Energy efficient conversion technologies are needed to reduce internal power losses. For future electromobility, there is a clear route towards integrated power modules, combining drive, control and cooling management in single packages in small dimensions. The increased power density requires novel engineering solutions to take the full advantage of this development, as well as advanced WBG materials for the integrated semiconductor devices. These improvements enable a high-temperature operation, a reduction in system size and weight and an increased power efficiency.

In 2017, Lithuania’s Ministry of Energy submitted a strategy on how to become an independent energy producer to reduce the import of energy and increase the local production through competitive RES.

By 2030, 70% of the country’s energy should be produced locally, of which 45% should come from RES. Likewise, 50% of the conventional transport in urban areas should rely on RES. This requires substantial further investment and technological developments, such as APE. However, the legislation still needs to facilitate this process with subsidy, compensation or tax cuts. Investments in RES or electromobility need to be fastened by reducing bureaucracy and installing financial supporting mechanisms.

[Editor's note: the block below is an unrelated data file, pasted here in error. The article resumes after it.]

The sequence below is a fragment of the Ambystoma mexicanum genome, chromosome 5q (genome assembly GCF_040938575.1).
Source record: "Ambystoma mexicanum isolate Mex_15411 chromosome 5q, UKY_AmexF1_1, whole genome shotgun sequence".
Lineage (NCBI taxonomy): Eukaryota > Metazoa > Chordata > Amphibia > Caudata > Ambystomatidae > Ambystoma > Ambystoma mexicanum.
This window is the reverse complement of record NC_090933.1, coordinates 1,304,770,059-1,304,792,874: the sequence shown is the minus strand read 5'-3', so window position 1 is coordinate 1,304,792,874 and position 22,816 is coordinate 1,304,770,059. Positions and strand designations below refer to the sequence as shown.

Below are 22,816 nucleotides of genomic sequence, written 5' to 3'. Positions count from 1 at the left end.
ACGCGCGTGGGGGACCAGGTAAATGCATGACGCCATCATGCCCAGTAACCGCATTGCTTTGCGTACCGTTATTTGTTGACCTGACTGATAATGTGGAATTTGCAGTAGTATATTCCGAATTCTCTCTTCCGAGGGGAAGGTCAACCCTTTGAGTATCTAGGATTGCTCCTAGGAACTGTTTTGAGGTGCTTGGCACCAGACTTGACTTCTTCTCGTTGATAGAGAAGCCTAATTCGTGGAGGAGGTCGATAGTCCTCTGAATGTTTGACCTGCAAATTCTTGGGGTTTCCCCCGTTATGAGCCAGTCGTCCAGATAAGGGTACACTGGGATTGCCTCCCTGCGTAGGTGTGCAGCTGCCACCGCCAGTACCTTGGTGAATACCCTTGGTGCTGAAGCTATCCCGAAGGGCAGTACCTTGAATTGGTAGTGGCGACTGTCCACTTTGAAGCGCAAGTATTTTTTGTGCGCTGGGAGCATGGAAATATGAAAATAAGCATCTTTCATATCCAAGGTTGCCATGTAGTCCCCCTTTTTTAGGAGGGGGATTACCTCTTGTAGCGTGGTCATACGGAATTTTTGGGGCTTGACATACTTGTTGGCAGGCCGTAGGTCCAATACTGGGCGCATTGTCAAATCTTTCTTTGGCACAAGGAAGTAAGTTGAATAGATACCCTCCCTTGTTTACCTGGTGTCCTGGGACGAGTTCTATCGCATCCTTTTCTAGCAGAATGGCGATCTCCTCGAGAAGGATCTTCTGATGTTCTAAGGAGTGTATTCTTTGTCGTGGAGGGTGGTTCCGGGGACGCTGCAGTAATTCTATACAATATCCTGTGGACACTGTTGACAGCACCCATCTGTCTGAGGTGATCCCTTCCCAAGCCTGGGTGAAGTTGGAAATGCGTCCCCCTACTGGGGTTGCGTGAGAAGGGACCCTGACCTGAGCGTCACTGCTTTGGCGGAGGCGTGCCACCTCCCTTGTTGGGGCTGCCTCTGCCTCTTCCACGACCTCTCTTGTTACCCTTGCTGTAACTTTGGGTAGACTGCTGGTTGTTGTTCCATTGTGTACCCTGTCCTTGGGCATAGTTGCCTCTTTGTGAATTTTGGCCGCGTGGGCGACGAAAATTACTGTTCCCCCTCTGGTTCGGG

Estonia’s attachment to oil shale mining for energy generation means that it has been the most carbon-intensive economy in the OECD. To increase the decarbonisation, Estonia is working on improving energy efficiency and stepping up investment in RES.

There is already about 500MW installed RES capacity in Estonia, 63% wind energy and 4% photovoltaics. In 2017, 16,8% of the electricity came from RES.

Estonian transportation is moving towards electromobility. At present, more than 1,400 electrical cars are registered and the net of charging stations (ELMO – 168 stations) covers the whole country.

One-third of Latvia’s energy already comes from RES, with the majority of the energy being produced by the local public company Latvenergo.

Like other EU countries, Latvia has published decarbonisation plans. To increase the renewable energy part, a support programme to facilitate the transition has been started, which, however, lacks continuity.

The electrification of the transport sector is supported by waiving the taxes on electric cars and free charging. For this to have an effect, the cars themselves, as well as the charging stations and infrastructure, have to be made smarter using APE. At present, fewer than 300 electrical cars are registered in Latvia.

The electrification of the transport sector has been going on in Poland for the past 30 years, and it is now one of the most dynamically and developed industries using APE.

Due to governmental support programmes, the most developed APE products in Poland are electrical buses, which have become an international commercial success (e.g. Solaris).

As for RES, there is about 300MW photovoltaics capacity installed in Poland, which should increase to about 1GW by 2020. The increase in installed capacity is primarily a consequence of the public bid auction system. The prosumer segment has only moderate growth potential up to now.

Please note: this is a commercial profile

Horst-Günter Rubahn


Mads Clausen Institute,

University of Southern Denmark

Tel: +45 6011 3517